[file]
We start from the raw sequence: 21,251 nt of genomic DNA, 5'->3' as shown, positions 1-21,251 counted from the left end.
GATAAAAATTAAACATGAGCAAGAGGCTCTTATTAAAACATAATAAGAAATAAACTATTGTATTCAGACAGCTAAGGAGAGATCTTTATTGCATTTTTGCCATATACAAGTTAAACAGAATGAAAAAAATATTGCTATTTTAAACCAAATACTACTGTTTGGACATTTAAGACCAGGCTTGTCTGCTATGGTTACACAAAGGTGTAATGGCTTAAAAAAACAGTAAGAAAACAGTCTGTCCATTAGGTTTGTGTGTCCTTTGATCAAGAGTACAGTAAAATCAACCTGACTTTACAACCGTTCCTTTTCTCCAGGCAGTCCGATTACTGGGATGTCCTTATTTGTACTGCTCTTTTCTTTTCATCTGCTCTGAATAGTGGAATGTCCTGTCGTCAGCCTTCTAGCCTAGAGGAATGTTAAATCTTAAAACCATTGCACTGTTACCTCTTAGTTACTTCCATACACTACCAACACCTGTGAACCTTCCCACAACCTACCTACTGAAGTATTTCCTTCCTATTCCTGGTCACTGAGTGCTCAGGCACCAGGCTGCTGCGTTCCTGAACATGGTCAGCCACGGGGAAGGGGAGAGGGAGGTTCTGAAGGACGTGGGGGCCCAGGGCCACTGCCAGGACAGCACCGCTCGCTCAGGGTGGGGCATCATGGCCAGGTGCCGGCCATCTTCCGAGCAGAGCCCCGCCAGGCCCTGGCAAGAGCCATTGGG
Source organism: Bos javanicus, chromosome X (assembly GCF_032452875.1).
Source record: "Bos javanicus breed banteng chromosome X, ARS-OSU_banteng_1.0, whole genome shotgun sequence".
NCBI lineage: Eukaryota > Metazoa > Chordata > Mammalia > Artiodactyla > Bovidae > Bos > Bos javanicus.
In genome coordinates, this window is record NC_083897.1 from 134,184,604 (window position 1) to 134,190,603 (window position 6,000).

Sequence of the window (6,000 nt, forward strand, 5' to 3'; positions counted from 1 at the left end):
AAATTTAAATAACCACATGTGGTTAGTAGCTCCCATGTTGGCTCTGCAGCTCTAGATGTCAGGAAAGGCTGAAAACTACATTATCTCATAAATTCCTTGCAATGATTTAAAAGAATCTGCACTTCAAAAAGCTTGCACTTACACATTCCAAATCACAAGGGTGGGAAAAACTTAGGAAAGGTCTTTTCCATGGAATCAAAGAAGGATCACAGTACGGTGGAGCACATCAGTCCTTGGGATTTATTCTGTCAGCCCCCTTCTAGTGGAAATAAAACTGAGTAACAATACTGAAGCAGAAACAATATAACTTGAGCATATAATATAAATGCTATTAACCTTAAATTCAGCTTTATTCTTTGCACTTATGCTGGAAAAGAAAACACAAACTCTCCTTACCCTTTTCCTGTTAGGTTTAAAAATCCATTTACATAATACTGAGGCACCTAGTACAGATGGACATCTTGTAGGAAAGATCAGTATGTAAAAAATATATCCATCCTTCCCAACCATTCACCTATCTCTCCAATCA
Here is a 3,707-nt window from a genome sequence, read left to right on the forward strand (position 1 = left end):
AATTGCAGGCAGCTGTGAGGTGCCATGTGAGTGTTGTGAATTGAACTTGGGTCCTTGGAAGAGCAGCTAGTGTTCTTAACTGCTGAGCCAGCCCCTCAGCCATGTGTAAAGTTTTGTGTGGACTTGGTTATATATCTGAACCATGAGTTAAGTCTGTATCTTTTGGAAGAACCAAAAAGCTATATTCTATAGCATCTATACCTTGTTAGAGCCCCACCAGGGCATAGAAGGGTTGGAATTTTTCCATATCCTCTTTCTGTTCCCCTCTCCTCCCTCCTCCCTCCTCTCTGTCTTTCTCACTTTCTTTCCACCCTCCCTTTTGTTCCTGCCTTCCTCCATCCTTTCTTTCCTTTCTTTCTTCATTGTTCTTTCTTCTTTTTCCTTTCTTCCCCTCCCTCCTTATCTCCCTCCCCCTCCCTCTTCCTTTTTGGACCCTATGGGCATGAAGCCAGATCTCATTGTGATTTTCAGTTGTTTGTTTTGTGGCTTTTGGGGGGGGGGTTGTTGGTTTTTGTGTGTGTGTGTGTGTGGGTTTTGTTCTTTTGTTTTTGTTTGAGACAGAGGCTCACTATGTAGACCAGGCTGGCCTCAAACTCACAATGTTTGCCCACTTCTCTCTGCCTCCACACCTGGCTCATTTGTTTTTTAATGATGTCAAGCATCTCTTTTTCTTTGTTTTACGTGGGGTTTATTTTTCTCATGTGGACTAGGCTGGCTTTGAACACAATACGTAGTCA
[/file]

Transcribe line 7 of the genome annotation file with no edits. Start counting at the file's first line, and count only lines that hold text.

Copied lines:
Sequence of the window (6,000 nt, forward strand, 5' to 3'; positions counted from 1 at the left end):